I only recently spotted this great shot of David Johansen of the New York Dolls by way of this excellent site. This is, of course, our David blocking traffic at the bottom end of Lexington Avenue. Taken by one Gary Green in 1977, this shot finds the erstwhile Doll looking south into what would be Gramercy Park. To his right -- just out of shot -- is the Gramercy Park Hotel, but more about that later. Below David is our take, which was fairly tricky, being that there was a steady stream of cars on the street.
Speaking of Cars, here's Ebet Roberts' take of the fledgling Cars in almost the exact same spot (originally spotted in the amazing collection, "Blank Generation Revisited." Apart from maybe the Chelsea Hotel, the Gramercy Park Hotel was the go-to rock n' roll hotel, given its proximity to the promise of downtown just steps from its entrance. It looks totally different today, but you can catch a glimpse of what it used to look like in the video for the Psychedelic Furs' "Run and Run," a vid I've put up here a few times.
I quite enjoy Oliver faithfully mimicking guitarist Elliot Easton's pose in this pairing.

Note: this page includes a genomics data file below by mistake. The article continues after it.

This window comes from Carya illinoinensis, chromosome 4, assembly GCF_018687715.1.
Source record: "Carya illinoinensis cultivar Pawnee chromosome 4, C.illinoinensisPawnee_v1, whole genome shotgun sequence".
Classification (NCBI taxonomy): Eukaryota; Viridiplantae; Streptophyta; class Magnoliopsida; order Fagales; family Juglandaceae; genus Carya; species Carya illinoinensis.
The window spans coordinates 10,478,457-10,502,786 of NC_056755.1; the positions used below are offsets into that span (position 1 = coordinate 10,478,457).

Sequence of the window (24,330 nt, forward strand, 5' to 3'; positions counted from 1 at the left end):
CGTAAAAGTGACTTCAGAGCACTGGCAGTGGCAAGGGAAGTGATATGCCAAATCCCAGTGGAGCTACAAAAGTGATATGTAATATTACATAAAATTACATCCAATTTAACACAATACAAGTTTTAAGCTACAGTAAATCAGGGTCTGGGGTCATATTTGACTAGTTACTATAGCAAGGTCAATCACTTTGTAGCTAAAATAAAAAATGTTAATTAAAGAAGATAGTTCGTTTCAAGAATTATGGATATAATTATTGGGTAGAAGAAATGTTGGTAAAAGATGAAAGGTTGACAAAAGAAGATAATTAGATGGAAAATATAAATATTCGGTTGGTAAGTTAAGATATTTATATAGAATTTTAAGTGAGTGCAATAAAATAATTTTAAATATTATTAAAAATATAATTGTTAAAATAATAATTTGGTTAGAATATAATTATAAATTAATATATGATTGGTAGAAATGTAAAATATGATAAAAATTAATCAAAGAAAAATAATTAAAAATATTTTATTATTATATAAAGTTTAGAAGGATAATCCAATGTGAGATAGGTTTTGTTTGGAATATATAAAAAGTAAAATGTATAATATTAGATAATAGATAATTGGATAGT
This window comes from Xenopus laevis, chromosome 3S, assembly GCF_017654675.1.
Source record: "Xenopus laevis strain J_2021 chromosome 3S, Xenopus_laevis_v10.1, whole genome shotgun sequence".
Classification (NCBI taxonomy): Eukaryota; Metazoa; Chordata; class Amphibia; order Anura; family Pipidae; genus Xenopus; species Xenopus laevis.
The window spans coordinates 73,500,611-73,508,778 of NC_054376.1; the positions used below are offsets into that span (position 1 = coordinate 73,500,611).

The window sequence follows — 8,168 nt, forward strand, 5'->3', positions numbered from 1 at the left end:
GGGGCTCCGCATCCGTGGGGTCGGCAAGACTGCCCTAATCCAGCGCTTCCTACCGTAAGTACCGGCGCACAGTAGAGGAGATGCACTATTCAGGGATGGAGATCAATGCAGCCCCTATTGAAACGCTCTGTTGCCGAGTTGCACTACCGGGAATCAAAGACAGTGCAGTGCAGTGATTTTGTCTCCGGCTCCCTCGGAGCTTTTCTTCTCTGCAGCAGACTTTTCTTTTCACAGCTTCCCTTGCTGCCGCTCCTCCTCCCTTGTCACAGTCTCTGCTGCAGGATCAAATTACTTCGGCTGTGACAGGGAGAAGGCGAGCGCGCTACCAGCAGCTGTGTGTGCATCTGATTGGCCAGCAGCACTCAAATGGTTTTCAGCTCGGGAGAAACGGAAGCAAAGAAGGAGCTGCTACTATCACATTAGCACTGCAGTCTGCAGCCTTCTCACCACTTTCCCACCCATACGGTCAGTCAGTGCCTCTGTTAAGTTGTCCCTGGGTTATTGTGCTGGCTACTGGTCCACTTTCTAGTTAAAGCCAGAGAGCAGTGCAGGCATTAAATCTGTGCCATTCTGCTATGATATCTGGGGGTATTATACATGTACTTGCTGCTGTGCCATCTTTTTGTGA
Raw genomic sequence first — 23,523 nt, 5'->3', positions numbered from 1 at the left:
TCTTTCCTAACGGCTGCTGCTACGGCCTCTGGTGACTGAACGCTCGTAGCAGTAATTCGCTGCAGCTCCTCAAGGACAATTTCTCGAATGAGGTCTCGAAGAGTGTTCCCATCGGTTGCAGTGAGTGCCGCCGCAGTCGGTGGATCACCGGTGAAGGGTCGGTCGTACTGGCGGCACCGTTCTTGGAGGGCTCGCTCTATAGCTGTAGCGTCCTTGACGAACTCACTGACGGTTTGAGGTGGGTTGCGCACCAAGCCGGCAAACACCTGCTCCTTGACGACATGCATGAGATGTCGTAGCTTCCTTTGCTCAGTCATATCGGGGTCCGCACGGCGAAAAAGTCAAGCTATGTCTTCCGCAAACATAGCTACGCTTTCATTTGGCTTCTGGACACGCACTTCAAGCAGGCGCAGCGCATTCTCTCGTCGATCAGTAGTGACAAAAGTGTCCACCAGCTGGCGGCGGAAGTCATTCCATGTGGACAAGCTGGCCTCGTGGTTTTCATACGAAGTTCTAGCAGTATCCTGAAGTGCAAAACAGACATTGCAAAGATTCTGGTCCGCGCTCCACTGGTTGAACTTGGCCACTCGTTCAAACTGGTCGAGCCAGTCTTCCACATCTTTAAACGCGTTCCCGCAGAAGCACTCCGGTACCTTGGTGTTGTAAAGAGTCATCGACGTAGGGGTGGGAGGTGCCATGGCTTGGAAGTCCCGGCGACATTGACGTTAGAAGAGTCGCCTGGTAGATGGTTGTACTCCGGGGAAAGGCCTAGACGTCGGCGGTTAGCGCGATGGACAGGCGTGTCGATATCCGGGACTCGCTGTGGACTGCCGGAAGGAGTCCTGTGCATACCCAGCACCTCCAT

Here's a newsflash: I've never given a rat's ass about Bob Dylan. Sure, loads of my friends -- let alone musicians' whose work I greatly enjoy -- cite Dylan as a massive influence, but I just can't get into it. Not sure if it's the voice or just the fact that he's so universally deified, but I can't seem to get it. I certainly respect the man, but don't ask me to get excited about his music. That all said, since we were in Gramercy Park, I thought I'd tip my hat to the great Bob Egan (a Bob whose work I have more time for) and pay homage to the cover of Dylan's Highway 61 Revisited. The steps in question are inaccessible today ... but we got up real close.
No rock-informed trip to this neighborhood would be complete without a swing by the former site of Max's Kansas City. Much like the Mudd Club, I never actually darkened the doors of this hallowed venue at 213 Park Avenue South, being that I was only 14 years old when it closed its doors, but its legacy is rich in the annals of rock history. From the Velvet Underground to Bob Marley to Suicide to Devo to Sid Vicious to even KISS (I think) and all points in between, anyone who was anyone played Max's. Today, that storied legacy is sullied by the fact that it's now a friggin' deli.
Lastly, I tracked down this location over the summer, but here are my kids emulating David and Syl from (again) the New York Dolls...